UK-EU trade agreement has caused £44bn hit to trade
A fall of 14% of UK exports to the EU was caused by the terms of the EU-UK trade and corporation agreement (TCA). Furthermore, there was a decline in EU exports to the UK of almost 1/4 in the first 7 months of the TCA. Both of these events have caused a drop of £44bn in the UK economy.
UKTPO research examined the initial period of the TCA agreement (January to July 2021) and discovered that £32.5bn was lost in potential imports to the UK and £11bn in exports to the EU. Furthermore, goods trading wasn’t the sector which was most heavily hit. The services sector had a drop of 12% in exports and 37% in imports. Research assistant in international trade at UKTPO, Guillermo Larbalestier says that the effect of the TCA has compromised the ability of the UK economy to recover from the pandemic.
Additionally, UKTPO’s research led to concern towards tariffs. Showing that for the first time for the EU, the TCA includes 100% tariff liberalisation. This means there will not be any quotas or tariffs for the movement of goods between the two sides if exporters can prove their goods meet ‘rules of origin’. However, this study shows that many exporters are not prepared for this and, if not completed properly, will result in payment of duties by the exporter. In fact, 32% of UK exporters are still paying for tariffs.
The sectors that were most strongly hit were: footwear and headgear (exports drop by 77.2%), textiles and clothing (export drop by 60.2%) and vegetable products (export drop by 43.5%).
For many UK businesses, trading with EU countries means moving goods back and forth over the Channel. Since Brexit, one of the additional procedural requirements has been to work with commodity codes. Traders on both sides of the border must research the relevant tariff to ensure compliance with the rules.
Any import (including from the EU) will need the full 10-digit import HS code, with the first six digits being consistent with the code advised by the shipper. For exports from the UK, you only need the first 8-digit code. However, the UK importer/exporter should endeavour to research the full ten-digit TARIC and correct eight & 10-digit UK Global Tariff commodity codes and keep up to date within their internal systems, regardless of the information supplied by the EU exporter.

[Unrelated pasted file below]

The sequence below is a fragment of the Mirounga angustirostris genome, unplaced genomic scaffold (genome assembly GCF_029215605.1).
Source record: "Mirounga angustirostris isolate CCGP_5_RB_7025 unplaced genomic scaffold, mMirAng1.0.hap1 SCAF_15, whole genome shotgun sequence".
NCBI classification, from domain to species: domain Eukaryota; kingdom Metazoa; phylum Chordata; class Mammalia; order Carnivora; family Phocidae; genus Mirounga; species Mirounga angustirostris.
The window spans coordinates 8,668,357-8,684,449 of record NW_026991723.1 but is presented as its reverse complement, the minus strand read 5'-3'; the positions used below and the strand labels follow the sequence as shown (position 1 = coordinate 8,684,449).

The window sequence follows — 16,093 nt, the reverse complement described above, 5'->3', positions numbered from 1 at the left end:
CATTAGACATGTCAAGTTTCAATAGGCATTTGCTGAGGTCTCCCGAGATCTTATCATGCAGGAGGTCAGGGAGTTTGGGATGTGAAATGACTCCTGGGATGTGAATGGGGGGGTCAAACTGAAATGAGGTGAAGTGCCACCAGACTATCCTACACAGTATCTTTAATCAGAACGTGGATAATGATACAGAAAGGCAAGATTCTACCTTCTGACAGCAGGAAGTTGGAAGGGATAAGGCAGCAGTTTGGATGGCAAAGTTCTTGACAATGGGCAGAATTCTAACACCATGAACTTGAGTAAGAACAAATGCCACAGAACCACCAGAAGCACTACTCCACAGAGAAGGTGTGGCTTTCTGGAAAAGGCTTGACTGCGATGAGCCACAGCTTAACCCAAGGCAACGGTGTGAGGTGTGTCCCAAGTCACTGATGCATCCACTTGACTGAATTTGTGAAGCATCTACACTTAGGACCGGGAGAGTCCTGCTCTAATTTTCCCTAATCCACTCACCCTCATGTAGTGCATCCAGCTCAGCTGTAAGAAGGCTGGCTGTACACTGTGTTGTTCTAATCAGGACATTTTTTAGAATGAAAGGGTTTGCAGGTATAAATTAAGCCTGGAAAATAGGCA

Shifting trade patterns and inequality in rich countries
Towards the end of the 1990s and the start of the 2000s, there was a boom among developing countries such as China. Consequently, trade barriers and tensions have increased. An example of this is the USA taking a stance with their trading relations with China. Furthermore, the UK is experiencing a remodelling of its trading agreements due to Brexit.
These sudden changes in trade patterns have also had highly uneven effects across the population of developed countries. Larger exposure to import competition has also led to greater increases in crime rates, decreased health outcomes, breakdown of family structures and more significant support for far-right political parties.
On the other hand, import competition has created price competition as consumers gain from lower prices. However, local businesses can be severely affected as they cannot match the low prices, leading to closures and increased unemployment rates.
One of the many consequences of Brexit is a rise in trade barriers between the UK and EU. The forecast is that workers in many different industries will actually lose out from this change. As costs of production inputs and reduced export opportunities outweigh the benefits of reduced import competition with the EU. However, the real side effects of Brexit are to be still discussed.
Trade secretary steps up export support for clean growth businesses
Anne-Marie Trevelyan, International Trade Secretary, plans a Clean Growth program to push UK exporters to discover a sector that will be worth £1.8 trillion by 2030.
British businesses will now enjoy the benefits of the ever-growing international green sector which was launched on the 11th of November 2021.
By 2030, the UK’s low carbon economy is predicted to grow by 11% which is 4 times faster than the rest of the economy. Furthermore, it is predicted to deliver up to £170 billion of export sales and boosting export opportunities will help create green jobs across the country.
The formal launch took place at the recent COP26 event alongside the Department for International Trade and Formula E. It is expected that this will increase the promotion of the country’s export capability. Additionally, this will help UK exporters create international opportunities and encourage homegrown British businesses to export their clean-growth related goods or services worldwide.
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